This was the first time the returnees had held land since leaving Ethiopia in the 1980s. It was the first time the women had ever owned land. Many men had worked on the sorghum, sesame and cotton farms in the Sudan and had learned how to cultivate these crops. It was thought that after the first harvest the returnees would be able to become self-sufficient in terms of food. That this did not happen illustrates the problem with assuming that merely giving land to the landless will enable them to grow enough food to feed themselves.

The first harvest was almost a total failure. Farmers reported that when the crops were planted, the seeds were eaten by insects (possibly locusts). The RRC replanted them, and predicted that the harvest was going to be good. Just before the plants were fully mature, however, a period of extremely heavy rains wiped out many of the crops. The result was that 75% of the returnee landholders lost all or almost all their harvest; the 25% who did reasonably well brought in 6-9 quintals. If this had been the sole reason for the failure, it would stand to reason that the investors would have suffered similarly. Investors reported, however, that their harvests were not particularly bad, and insisted that their losses came from a drop in market demand.

One might wonder why the returnees suffered such serious crop failures and the investors did not. The answer lies largely in the way that land was allocated and managed both by the wereda and by the returnees themselves.

Most of the information presented here comes from Ada Bai, which with a population of 7,000 is the largest of the returnee settlements.[7] The largest plot of farmland allocated to Ada Bai farmers in 1993 was located 50 km from the returnees' residences. The wereda council's decision to give land there was based on the fact that it was already cleared; allocation to returnees also served a subsidiary objective in giving local authorities reason to expel Sudanese farmers who had come across the border to illegally cultivate land. Located a full day's walk and a three hour tractor ride from Ada Bai, this great distance made it expensive and excessively time-consuming for men to tend their fields. For women with young children, the elderly, and the infirm, travel to the fields was impossible.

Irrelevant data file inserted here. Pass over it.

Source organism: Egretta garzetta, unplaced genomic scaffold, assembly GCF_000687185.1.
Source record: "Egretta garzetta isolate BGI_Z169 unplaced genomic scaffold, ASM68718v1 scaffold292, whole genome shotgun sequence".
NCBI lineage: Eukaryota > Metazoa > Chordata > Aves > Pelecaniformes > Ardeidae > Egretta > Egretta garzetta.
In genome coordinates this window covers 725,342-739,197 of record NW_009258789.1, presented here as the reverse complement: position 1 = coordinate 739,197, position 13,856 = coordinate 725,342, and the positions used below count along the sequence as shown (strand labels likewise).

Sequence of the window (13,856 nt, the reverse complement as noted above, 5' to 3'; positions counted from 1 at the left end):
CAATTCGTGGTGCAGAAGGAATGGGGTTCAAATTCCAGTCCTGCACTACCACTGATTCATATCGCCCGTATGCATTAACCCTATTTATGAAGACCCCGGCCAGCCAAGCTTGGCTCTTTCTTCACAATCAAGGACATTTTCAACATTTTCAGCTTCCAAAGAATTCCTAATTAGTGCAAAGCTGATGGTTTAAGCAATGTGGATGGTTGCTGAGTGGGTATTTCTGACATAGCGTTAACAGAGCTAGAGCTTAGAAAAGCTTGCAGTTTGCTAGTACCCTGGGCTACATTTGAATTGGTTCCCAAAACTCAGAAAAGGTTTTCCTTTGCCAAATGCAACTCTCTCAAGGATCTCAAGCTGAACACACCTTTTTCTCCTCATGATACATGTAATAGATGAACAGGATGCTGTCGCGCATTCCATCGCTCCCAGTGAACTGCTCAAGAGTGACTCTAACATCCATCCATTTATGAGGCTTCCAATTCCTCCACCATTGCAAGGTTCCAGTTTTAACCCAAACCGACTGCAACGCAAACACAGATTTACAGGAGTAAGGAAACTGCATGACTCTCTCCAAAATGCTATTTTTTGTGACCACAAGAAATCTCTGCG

Tigrayan women traditionally participate in weeding and harvesting, but do not usually take part in the ploughing or sowing of the fields (unless to clear stones out of the way of the plough). It might seem, therefore, that with ploughing and sowing provided for them, women landholders would have had the same chance of having reasonable harvests as men. They did not have an equal chance because they were the victims of a land allocation process that favored able-bodied men.

Another smaller plot of land was allocated to the Ada Bai returnees that was only six kilometres from their houses. This land was uncleared, so the men in the returnee community worked together to clear it. The local leaders tried to allocate this newly cleared land to those who were unable to travel to the fields that were further away, particularly women and the elderly. They were blocked, however, by the men who had cleared the land who claimed that they should be given equal opportunity to farm it.

In some cases, returnees turned the distance to their advantage at the expense of others. Women reported being told by men that there was nothing growing on their fields and advised that they should not bother going to bring in their harvest. These women later found out that the men had taken the harvest.

The excessive distance of the land from the residences made it difficult for people to adequately tend their crops. Men had to leave their homes for a week or more to do the weeding and harvesting. They were unable to guard the fields or give them regular attention. The expense of money and energy needed to get to the fields was a great strain, and took them away from their families and the community. When the harvest came in, if they could not carry all of their harvest home, they had to pay rent for storage space.

Last year's experience showed that the arrangement that had been worked out to provide land to returnees without having to take from the investors was not working. Wereda officials say that under the circumstances, with very little time before the rains began, they did the best they could to find cleared land for the returnees. For the 1994 agricultural season, however, they pledged to find land that was nearer.

From January to April 1994, wereda officials tried to devise a scheme for allocation that would accommodate both the investors and the returnees (who were joined in February by a new group of 2,200 people). In so doing, they have had to prioritize the order in which they allocate land. This has proved difficult for political and economic reasons. In order to stimulate development, the government must do everything it can to encourage investment in the region. The investment code stipulates that provisions made or assistance given to investors should not infringe on the rights of the local people. A delicate balance must therefore be struck in accommodating the needs of both groups.